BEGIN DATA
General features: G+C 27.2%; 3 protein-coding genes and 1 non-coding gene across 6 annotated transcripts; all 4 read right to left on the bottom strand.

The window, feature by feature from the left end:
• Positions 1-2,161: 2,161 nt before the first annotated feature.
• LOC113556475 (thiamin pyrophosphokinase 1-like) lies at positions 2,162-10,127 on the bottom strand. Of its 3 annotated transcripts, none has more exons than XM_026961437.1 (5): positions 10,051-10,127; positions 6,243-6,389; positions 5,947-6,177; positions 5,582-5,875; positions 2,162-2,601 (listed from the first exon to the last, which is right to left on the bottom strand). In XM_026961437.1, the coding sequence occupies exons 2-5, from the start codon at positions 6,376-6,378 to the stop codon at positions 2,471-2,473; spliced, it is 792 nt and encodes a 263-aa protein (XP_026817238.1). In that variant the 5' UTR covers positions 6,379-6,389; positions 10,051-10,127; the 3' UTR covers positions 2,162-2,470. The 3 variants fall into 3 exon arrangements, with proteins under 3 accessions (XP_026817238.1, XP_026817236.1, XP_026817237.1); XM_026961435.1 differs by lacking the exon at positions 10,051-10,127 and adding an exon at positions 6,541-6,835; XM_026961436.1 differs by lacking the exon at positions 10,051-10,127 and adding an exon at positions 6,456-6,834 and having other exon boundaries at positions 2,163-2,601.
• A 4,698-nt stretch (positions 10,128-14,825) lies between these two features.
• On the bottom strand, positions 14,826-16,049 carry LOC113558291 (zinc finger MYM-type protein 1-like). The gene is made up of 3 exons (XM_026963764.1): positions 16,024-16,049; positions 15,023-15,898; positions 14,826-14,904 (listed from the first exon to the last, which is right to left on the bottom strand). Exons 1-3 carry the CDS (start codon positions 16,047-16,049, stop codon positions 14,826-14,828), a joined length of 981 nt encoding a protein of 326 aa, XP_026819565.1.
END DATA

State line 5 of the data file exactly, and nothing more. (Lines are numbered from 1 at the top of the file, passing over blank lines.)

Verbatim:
• A 4,698-nt stretch (positions 10,128-14,825) lies between these two features.